Unexaminable Objects?

Discussion in 'General Discussion' started by CardMagician12, May 26, 2011.

  1. When you are doing a trick and you do something magic like in Spookey By Jay Sankey when you link the keys and they are not examinable anymore because of the gimmick what do you do? I have a bad habbit of justing saying no no no and going on but I know that is not good for performance skills. How do you keep someone from wanting to examine the unexaminable items you use in a trick? This would really help me become a better magician if I could do this.
     
  2. That's a really tough situation that a lot of magicians get put in. I personally don't have a really smooth way of getting out of it. Pretty much, I just say:

    "No, I don't think so. If I let you see, then I'll have to let everyone see, and I don't trust too many people with my things."

    Yeah, it's not that good but it gets them off your back. :)
     
  3. It depends. Are you just showing one trick or is it part of a routine?
    I think that if they wanna examine it its because they smell something is fishy, maybe you need to work in the patter, or maybe in the conection with the spectator. I recomend to you "La via Magica" by Juan Tamariz (The magic way is the name in english i believe).

    Other than that, you can always go with "You really enjoyed that one? let me show you something more impressive" and proceed with and AWESOME effect that does not requiere a gimmick and blow their minds so they forget about the other one

    Edit:
    Or use your sleeves and change it back to the "normal" object, maybe a pull? whatever works for u man
     
  4. ringing the gaff in and out will serve you well. Sleeves, a magnetic holdout, ditch the gaff as you bring out a different prop, etc. A million things you can do.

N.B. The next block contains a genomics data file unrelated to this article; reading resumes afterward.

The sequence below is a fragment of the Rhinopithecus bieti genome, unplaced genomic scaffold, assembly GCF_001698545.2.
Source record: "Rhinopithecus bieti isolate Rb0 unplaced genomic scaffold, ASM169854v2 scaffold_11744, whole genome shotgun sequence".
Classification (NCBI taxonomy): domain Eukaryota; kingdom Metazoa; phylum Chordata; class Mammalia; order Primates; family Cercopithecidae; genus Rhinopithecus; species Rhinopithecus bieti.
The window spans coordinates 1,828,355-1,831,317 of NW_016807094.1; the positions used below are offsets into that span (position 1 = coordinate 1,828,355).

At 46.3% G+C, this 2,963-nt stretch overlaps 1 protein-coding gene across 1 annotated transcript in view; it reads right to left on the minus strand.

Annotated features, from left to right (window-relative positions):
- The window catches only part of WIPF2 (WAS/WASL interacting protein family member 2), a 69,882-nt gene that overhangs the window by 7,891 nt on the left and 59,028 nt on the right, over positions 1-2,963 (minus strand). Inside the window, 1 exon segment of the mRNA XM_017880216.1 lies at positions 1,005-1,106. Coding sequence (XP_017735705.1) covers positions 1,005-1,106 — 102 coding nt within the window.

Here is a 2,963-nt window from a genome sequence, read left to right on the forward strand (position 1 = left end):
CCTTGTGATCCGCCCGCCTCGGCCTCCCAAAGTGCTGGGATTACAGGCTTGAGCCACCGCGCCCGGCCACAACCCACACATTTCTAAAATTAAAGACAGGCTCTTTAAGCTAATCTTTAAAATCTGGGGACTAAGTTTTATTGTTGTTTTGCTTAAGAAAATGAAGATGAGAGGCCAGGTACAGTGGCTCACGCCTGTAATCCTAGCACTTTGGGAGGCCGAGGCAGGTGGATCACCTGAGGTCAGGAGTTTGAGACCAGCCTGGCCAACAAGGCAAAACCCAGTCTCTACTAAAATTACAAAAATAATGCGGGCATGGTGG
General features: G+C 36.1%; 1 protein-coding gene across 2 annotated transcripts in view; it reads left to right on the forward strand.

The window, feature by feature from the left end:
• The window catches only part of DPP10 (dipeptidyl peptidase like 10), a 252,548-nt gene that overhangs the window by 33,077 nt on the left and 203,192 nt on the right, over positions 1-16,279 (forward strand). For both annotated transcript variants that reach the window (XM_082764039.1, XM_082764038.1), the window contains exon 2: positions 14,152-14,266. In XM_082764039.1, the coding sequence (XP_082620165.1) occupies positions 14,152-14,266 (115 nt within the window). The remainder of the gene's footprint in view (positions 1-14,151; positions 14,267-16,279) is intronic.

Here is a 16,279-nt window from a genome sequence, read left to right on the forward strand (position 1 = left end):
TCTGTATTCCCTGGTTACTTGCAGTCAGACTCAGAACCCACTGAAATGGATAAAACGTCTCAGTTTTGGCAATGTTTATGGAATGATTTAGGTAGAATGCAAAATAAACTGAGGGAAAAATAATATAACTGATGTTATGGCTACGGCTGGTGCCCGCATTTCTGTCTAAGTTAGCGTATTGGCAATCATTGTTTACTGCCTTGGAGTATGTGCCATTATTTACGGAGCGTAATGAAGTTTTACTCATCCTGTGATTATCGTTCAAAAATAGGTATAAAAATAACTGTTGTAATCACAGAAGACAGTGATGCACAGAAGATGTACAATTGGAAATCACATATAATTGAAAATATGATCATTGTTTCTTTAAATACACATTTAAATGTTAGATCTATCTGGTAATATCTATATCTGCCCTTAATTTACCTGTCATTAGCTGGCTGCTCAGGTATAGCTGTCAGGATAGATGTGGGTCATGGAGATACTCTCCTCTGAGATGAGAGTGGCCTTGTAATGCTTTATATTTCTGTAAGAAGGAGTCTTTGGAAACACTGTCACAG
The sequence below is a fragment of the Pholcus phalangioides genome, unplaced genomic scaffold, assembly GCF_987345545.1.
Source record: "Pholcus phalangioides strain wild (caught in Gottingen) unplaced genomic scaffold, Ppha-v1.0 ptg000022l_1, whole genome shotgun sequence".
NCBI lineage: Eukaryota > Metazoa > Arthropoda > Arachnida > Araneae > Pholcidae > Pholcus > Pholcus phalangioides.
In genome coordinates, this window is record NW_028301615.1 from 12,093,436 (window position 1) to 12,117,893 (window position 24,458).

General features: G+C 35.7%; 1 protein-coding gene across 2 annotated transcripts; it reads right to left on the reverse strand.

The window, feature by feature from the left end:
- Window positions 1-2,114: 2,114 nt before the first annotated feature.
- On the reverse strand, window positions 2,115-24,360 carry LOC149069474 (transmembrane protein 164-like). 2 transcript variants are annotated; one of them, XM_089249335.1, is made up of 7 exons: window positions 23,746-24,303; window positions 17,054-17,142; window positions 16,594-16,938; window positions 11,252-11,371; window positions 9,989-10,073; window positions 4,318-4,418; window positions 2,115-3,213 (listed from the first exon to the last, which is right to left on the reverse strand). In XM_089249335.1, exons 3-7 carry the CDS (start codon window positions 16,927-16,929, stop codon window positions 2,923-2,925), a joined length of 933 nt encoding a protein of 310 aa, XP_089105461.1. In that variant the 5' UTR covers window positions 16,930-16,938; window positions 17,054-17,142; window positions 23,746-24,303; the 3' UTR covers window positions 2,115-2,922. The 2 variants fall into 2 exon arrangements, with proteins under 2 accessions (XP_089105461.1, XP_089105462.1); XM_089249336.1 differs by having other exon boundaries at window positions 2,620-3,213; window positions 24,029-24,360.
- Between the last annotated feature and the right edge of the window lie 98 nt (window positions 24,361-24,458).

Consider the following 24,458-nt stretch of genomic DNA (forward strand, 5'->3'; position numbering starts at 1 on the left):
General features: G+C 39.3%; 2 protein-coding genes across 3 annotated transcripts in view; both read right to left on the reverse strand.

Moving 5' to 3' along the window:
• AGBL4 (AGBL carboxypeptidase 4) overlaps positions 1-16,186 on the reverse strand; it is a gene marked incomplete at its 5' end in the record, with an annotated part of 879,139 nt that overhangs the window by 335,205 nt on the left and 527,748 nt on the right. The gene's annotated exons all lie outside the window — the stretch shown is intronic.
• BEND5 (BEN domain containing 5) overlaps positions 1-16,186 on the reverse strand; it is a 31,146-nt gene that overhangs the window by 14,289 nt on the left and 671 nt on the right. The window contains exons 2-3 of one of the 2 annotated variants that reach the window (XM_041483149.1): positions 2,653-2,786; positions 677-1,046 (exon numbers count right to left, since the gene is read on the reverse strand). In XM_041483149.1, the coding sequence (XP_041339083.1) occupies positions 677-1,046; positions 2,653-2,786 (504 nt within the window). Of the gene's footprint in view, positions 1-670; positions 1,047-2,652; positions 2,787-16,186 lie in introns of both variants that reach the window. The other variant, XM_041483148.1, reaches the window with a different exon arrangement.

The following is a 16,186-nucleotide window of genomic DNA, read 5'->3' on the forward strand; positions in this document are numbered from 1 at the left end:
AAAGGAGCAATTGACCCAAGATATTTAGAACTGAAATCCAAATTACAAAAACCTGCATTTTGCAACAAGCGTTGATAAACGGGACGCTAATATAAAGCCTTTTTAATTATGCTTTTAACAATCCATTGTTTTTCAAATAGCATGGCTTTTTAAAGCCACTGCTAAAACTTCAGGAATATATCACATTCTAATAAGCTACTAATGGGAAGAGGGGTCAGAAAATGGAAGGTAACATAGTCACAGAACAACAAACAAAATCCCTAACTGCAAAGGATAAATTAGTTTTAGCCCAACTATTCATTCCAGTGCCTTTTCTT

5. i would go straight to another routine afterwoods, but makes sure that one is better! just so people cannot keep asking :) the second post is great too
     
  6. How about just vanish it explaining that this sort of thing cannot be real and it's just an illusion after all?
     
  7. Thanks for all the advice guys!
     
  8. The thing you have to do is work on your misdirection so that you can switch your gimmicked object with objects that are examinable. It's usually not a good idea to just ignore the people when they ask to see your props.. it'll make you more distrustful in their eyes. However, if you can draw their attention away for a quick second you can switch the gimmicked prop with the real thing and be able to hand it out. If you can actually get into the habit of switching the gimmick with the real thing after each effect regardless of whether or not someone asks to see the real thing then you'll be golden and it'll keep all suspicion off you because then if someone does ask to see it they won't be able to see you switch it because it's already been switched. I hope that helps.
     
  9. #9 Mat La Vore, May 27, 2011
    Last edited by a moderator: May 27, 2011
    This is a good topic for discussion. Here are some of my thoughts and tips on this magical dilemma: